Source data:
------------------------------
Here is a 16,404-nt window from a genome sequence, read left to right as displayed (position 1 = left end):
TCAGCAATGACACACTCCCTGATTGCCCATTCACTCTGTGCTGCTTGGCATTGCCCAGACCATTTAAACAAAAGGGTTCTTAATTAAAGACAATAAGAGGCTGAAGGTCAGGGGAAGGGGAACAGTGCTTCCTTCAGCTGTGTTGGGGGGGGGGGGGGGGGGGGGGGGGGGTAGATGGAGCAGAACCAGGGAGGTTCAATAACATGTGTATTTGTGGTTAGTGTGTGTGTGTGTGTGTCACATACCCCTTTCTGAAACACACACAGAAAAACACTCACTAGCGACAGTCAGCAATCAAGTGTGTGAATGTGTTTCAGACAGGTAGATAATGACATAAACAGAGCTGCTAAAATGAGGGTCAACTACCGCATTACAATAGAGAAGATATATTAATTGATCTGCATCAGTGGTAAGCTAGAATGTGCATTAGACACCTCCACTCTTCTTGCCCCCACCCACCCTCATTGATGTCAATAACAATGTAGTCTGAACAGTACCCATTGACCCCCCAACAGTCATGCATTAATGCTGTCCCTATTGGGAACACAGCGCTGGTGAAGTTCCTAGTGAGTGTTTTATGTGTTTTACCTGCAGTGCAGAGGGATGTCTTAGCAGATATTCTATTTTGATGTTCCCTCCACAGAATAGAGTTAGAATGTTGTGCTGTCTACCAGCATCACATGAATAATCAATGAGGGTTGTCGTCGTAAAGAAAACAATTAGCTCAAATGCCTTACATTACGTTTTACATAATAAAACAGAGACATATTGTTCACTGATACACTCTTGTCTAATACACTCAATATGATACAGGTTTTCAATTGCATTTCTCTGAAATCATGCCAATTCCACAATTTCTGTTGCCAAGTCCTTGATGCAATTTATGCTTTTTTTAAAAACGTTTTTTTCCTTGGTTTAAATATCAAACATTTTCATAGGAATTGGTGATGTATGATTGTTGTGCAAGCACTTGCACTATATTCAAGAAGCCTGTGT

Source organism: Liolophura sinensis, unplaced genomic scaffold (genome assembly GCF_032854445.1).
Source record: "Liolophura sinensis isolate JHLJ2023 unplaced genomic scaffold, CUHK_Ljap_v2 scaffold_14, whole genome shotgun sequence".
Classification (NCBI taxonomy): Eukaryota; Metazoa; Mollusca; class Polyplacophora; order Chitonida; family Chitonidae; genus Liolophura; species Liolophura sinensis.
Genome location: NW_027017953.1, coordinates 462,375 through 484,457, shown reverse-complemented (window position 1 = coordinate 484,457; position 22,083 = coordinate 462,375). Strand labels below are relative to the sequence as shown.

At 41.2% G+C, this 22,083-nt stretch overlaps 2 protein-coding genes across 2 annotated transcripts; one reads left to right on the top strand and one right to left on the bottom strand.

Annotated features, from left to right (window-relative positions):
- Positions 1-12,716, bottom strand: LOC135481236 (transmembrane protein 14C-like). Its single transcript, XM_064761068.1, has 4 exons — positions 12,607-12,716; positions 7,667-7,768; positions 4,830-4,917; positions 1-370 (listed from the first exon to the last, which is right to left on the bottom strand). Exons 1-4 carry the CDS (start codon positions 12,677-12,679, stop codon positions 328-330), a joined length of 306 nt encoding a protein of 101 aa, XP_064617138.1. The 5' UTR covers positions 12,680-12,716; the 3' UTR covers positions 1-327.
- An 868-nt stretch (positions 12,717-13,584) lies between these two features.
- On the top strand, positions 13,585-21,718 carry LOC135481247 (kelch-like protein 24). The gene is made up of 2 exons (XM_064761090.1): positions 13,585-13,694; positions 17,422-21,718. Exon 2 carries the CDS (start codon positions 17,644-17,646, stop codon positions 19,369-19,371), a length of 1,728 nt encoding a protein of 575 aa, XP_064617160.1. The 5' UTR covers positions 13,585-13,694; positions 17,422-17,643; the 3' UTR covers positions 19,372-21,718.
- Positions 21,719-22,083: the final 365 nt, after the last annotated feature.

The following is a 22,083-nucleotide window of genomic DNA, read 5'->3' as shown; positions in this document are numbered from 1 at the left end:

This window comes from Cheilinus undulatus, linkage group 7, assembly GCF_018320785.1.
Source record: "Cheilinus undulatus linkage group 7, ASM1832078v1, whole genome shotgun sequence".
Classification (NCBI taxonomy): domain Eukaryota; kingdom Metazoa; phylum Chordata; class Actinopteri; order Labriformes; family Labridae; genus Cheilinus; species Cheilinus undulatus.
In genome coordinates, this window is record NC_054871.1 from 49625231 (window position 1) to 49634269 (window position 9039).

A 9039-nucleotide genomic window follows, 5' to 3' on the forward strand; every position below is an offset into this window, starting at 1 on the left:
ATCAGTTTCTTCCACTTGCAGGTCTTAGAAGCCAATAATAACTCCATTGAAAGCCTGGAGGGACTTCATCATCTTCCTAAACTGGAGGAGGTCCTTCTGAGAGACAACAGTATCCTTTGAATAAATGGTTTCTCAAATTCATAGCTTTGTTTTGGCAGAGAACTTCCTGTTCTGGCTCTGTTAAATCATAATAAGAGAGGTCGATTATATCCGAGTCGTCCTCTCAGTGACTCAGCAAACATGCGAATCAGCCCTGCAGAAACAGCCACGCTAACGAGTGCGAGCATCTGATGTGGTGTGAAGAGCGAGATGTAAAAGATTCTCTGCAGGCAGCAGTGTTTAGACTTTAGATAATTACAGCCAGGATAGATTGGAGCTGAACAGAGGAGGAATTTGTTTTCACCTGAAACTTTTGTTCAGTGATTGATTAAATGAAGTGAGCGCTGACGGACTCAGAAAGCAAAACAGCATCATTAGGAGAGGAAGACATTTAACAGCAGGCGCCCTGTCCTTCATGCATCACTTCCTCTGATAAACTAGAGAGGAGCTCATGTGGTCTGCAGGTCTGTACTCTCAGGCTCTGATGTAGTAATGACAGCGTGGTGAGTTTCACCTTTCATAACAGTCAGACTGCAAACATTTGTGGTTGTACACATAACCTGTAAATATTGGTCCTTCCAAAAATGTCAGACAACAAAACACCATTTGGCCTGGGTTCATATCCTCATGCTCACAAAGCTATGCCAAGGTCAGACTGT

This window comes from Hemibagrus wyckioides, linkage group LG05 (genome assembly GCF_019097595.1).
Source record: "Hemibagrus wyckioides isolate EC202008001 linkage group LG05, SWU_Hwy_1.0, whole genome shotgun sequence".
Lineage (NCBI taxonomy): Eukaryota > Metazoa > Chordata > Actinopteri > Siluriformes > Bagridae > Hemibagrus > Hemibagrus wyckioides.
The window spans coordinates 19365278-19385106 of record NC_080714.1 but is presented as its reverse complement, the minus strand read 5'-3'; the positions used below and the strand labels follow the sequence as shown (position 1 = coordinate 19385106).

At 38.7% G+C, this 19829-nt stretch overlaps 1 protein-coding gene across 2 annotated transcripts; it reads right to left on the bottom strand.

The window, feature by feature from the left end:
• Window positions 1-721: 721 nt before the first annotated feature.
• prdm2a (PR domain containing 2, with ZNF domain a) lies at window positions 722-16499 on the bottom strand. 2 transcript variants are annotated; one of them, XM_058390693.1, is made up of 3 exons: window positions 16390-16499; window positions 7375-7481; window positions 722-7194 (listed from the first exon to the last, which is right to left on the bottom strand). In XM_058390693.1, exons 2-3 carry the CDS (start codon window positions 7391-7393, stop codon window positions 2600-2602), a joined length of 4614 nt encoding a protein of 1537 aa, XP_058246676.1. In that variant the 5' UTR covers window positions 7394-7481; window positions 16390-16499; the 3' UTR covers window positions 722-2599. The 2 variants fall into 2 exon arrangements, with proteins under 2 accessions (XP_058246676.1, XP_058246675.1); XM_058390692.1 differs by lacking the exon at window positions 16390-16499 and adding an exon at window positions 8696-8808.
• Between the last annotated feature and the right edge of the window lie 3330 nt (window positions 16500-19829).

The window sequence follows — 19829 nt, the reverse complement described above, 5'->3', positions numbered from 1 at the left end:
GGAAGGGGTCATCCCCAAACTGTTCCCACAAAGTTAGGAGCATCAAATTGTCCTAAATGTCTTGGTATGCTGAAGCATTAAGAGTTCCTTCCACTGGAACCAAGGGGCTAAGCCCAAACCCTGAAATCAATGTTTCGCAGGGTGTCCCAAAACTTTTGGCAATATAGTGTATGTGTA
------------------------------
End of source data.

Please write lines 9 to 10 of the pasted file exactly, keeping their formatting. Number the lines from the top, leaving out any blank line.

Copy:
- Positions 1-12,716, bottom strand: LOC135481236 (transmembrane protein 14C-like). Its single transcript, XM_064761068.1, has 4 exons — positions 12,607-12,716; positions 7,667-7,768; positions 4,830-4,917; positions 1-370 (listed from the first exon to the last, which is right to left on the bottom strand). Exons 1-4 carry the CDS (start codon positions 12,677-12,679, stop codon positions 328-330), a joined length of 306 nt encoding a protein of 101 aa, XP_064617138.1. The 5' UTR covers positions 12,680-12,716; the 3' UTR covers positions 1-327.
- An 868-nt stretch (positions 12,717-13,584) lies between these two features.